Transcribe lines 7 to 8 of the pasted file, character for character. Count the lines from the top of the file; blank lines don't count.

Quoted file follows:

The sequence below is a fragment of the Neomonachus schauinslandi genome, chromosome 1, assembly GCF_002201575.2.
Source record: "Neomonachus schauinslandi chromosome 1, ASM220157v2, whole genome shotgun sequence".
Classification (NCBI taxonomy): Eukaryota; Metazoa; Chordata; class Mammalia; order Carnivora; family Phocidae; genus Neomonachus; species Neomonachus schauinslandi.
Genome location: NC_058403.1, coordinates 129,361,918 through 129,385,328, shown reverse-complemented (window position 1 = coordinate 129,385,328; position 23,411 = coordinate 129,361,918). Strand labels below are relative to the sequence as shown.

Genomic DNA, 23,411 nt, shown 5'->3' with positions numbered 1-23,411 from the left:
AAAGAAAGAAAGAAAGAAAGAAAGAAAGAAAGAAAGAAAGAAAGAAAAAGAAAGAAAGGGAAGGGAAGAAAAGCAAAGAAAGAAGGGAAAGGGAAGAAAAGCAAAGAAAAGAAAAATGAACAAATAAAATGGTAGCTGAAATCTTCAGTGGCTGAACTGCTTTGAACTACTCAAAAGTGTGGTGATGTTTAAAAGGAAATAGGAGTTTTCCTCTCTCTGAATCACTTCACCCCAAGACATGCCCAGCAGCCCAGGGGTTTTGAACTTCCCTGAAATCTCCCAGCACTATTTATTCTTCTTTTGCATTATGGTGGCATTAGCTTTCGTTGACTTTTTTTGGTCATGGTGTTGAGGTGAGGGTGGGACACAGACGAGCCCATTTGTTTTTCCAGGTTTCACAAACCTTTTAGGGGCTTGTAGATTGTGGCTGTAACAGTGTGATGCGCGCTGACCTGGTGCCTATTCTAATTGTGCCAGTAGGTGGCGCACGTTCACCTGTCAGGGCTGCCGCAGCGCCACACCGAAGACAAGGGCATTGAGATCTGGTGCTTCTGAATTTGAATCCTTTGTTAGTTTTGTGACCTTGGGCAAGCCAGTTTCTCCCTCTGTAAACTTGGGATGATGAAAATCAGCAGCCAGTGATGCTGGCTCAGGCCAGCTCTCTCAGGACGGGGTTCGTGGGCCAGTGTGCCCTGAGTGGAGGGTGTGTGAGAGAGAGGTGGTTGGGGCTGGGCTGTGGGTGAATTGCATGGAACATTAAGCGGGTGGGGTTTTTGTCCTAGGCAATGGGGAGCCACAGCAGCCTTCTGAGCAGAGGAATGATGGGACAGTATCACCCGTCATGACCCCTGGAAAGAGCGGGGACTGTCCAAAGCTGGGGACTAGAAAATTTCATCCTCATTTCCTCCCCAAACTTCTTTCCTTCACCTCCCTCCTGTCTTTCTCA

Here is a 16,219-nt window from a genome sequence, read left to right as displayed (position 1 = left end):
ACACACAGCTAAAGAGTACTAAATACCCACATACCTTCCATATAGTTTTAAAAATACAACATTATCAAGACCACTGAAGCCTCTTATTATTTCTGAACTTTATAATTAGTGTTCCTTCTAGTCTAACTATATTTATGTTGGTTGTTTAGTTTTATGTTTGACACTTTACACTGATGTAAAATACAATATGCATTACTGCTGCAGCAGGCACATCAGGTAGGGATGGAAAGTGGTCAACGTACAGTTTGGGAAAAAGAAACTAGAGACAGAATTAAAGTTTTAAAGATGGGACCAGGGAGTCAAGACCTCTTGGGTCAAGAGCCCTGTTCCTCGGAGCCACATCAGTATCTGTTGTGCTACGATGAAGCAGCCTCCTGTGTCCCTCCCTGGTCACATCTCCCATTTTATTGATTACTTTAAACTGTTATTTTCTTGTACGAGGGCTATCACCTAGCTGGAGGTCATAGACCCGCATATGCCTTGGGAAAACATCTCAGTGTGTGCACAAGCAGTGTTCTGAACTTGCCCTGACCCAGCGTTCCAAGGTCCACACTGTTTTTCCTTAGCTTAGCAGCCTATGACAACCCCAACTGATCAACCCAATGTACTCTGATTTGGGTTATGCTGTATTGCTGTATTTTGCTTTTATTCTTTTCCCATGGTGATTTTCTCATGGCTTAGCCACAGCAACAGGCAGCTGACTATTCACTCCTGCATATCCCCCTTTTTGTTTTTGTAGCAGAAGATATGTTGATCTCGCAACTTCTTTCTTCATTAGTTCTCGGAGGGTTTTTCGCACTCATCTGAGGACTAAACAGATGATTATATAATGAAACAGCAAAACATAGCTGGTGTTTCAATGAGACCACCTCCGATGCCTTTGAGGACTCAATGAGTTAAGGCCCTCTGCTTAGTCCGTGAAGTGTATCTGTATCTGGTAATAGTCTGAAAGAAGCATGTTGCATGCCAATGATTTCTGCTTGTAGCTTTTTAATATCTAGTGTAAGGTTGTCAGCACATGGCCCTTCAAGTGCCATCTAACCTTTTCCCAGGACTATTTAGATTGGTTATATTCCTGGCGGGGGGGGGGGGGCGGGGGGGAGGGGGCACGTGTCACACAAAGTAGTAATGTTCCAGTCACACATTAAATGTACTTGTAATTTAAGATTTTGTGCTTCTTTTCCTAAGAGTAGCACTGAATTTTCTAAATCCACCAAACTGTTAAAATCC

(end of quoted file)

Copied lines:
Here is a 16,219-nt window from a genome sequence, read left to right as displayed (position 1 = left end):
ACACACAGCTAAAGAGTACTAAATACCCACATACCTTCCATATAGTTTTAAAAATACAACATTATCAAGACCACTGAAGCCTCTTATTATTTCTGAACTTTATAATTAGTGTTCCTTCTAGTCTAACTATATTTATGTTGGTTGTTTAGTTTTATGTTTGACACTTTACACTGATGTAAAATACAATATGCATTACTGCTGCAGCAGGCACATCAGGTAGGGATGGAAAGTGGTCAACGTACAGTTTGGGAAAAAGAAACTAGAGACAGAATTAAAGTTTTAAAGATGGGACCAGGGAGTCAAGACCTCTTGGGTCAAGAGCCCTGTTCCTCGGAGCCACATCAGTATCTGTTGTGCTACGATGAAGCAGCCTCCTGTGTCCCTCCCTGGTCACATCTCCCATTTTATTGATTACTTTAAACTGTTATTTTCTTGTACGAGGGCTATCACCTAGCTGGAGGTCATAGACCCGCATATGCCTTGGGAAAACATCTCAGTGTGTGCACAAGCAGTGTTCTGAACTTGCCCTGACCCAGCGTTCCAAGGTCCACACTGTTTTTCCTTAGCTTAGCAGCCTATGACAACCCCAACTGATCAACCCAATGTACTCTGATTTGGGTTATGCTGTATTGCTGTATTTTGCTTTTATTCTTTTCCCATGGTGATTTTCTCATGGCTTAGCCACAGCAACAGGCAGCTGACTATTCACTCCTGCATATCCCCCTTTTTGTTTTTGTAGCAGAAGATATGTTGATCTCGCAACTTCTTTCTTCATTAGTTCTCGGAGGGTTTTTCGCACTCATCTGAGGACTAAACAGATGATTATATAATGAAACAGCAAAACATAGCTGGTGTTTCAATGAGACCACCTCCGATGCCTTTGAGGACTCAATGAGTTAAGGCCCTCTGCTTAGTCCGTGAAGTGTATCTGTATCTGGTAATAGTCTGAAAGAAGCATGTTGCATGCCAATGATTTCTGCTTGTAGCTTTTTAATATCTAGTGTAAGGTTGTCAGCACATGGCCCTTCAAGTGCCATCTAACCTTTTCCCAGGACTATTTAGATTGGTTATATTCCTGGCGGGGGGGGGGGGGCGGGGGGGAGGGGGCACGTGTCACACAAAGTAGTAATGTTCCAGTCACACATTAAATGTACTTGTAATTTAAGATTTTGTGCTTCTTTTCCTAAGAGTAGCACTGAATTTTCTAAATCCACCAAACTGTTAAAATCC